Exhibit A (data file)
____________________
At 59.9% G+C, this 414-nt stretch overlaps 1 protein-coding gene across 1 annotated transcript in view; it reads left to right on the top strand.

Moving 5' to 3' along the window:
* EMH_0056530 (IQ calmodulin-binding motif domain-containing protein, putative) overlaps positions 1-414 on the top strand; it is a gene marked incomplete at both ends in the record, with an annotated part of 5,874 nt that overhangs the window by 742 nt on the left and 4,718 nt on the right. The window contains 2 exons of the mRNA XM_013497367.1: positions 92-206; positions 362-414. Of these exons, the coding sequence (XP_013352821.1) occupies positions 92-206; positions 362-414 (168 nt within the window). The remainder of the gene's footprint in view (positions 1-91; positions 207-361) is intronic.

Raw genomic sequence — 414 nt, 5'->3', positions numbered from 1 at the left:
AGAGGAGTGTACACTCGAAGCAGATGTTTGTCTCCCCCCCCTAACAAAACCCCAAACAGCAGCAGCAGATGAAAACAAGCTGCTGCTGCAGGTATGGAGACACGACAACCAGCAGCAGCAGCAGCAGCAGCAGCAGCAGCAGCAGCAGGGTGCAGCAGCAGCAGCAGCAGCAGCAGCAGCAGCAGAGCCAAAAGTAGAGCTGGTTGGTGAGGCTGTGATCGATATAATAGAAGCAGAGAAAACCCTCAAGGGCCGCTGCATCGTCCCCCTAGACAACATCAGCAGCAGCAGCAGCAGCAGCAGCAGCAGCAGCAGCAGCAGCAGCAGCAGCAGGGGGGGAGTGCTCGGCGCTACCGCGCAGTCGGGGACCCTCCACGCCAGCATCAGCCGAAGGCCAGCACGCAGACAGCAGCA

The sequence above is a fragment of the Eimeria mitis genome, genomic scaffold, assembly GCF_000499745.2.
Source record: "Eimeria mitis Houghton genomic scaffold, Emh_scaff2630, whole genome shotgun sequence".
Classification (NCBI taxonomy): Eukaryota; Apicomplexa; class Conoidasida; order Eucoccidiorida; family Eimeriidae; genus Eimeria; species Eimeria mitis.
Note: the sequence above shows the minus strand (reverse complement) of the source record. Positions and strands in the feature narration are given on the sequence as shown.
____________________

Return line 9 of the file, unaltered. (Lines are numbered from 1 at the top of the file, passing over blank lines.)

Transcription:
Note: the sequence above shows the minus strand (reverse complement) of the source record. Positions and strands in the feature narration are given on the sequence as shown.